Target: Gasses | Method: Fibrous Filter

The most popular filters for removing gases are carbon air filters. Over an activated carbon (sometimes referred to as activated charcoal) bed, they filter volatile organic compounds (VOCs) released by common home items. They're typically used to get rid of odors in the air, such as the smell of smoke from cigarettes. They are unable to remove microscopic particles like dust, pollen, or mold from the air, though.

Pros Cons
Counteracts gases, odors, and VOCs It doesn't filter out the particles.
Common; frequently used in conjunction with ION, UV, and UV systems Need periodic filter replacement
  Effectiveness of the gas will vary.

UV Light (UVC Light)

Target: Particles/Microorganisms| Method: Canister or Cell 

Through the use of UV light technology, UV air purifiers are devices that gather air and filter it. The air then passes through a small inside chamber and is exposed to UV-C light. The air is then filtered by several air purifiers before being reintroduced to the area.

Pros Cons
Destroys (micro-size) airborne microorganisms such as mold, dust, and germs. Requires slow airflow 
Makes bacteria harmless and inactive. Doesn't capture the particles matters.
Low upkeep and inconsistent canister replacement. Has lamp replacements.

Ion (Isolation)

Target: Particles | Method: Canister or Cell 

Ionic air purifiers don't use fans to move air through filters; instead, they release negatively charged ions that attach to positively charged airborne pollutants. The technique is not as tough as it may seem.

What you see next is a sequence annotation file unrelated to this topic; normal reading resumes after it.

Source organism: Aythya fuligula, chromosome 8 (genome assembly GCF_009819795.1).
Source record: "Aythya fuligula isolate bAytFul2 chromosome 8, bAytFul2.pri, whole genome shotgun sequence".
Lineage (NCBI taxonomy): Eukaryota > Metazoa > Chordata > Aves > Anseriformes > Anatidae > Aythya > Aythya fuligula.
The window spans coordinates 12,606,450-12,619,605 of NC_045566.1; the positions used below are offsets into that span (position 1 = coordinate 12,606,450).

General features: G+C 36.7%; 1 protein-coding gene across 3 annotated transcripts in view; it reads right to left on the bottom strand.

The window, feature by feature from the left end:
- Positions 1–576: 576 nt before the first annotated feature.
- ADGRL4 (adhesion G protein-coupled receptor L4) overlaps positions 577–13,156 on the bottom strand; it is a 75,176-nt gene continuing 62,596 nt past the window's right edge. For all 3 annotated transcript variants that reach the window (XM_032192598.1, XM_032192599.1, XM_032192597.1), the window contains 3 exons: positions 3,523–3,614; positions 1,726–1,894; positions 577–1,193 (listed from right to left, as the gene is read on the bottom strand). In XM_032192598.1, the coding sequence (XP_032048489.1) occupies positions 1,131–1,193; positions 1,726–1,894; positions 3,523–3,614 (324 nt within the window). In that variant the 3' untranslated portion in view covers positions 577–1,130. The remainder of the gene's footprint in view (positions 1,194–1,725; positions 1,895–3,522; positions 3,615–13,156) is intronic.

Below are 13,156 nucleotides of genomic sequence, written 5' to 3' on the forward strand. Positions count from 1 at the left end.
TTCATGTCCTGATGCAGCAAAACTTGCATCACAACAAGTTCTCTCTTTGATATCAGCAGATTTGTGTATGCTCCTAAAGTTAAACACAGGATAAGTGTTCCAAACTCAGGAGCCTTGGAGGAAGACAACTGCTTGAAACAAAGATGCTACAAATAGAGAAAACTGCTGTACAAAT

Pros Cons
Energy efficient; uses less power. The filtering process is slow.
Doesn’t need a lot of maintenance. There’s a bad reputation surrounding it because of a 1990s release.
Doesn’t need frequent canister replacements. Doesn’t filter and collect the particles.


Target: Particles | Method: Fibrous Filter

Every HEPA filter contains paper made up of small, randomly distributed glass fibers, which range in size from 0.5 to 2.0 micrometers. In one of three ways, the filters block dust and other particles. Using this technique, particles are swiftly drawn into the filter and are captured there. When larger particles move in the air stream as they enter the filter, they can't avoid the fibers because of the air stream's curved shape. Faster airflow rates increase the likelihood of this, which is also known as impaction, occurring.

Pros Cons
Highly effective Does not remove microscopic particles like viruses and bacteria. Useful down to 0.3 meters.
Leading air filter on the market The filter needs to be changed frequently and doing so releases collected pollutants back into the atmosphere.
  Does not remove gases or smells

Choosing An Air Purifier

Customers' needs for air purifiers will vary depending on their line of work. Professional organizations and people frequently take the system's (1) square footage, (2) run time, (3) target and target size, (4) and price into account before making their choice.

Medical facilities would need to take purification systems more seriously, which can involve their HVAC team with the volume of "air changed per hour" and the usual inhabitants in a space. People who frequently work in busy places like government buildings look for all-inclusive air purifiers that get rid of viruses, smoking dangers, and other pollutants. Companies with low visitor traffic, however, might focus more on allergies to protect their staff.

Customers can use a variety of components to cover their unique square footage and room arrangements. With the help of our clients, partners, and partners, we can strategically place several units in larger buildings.


Up to 1,000 square feet.

Perfect for small apartments, home offices, or classrooms. 


1,000 - 2,000 square feet. 

Great for mid-size homes or studio apartments, open-office floor plans, and lecture halls.


2,000+ square feet.

Cover your whole house, church, or extra-large workspaces.

Still Have Questions About Air Purifiers?

Still need help finding the best air purifier for your office or home? Call us at 1-800-944-4573 and we would be happy to help guide you to the ideal model for your unique needs.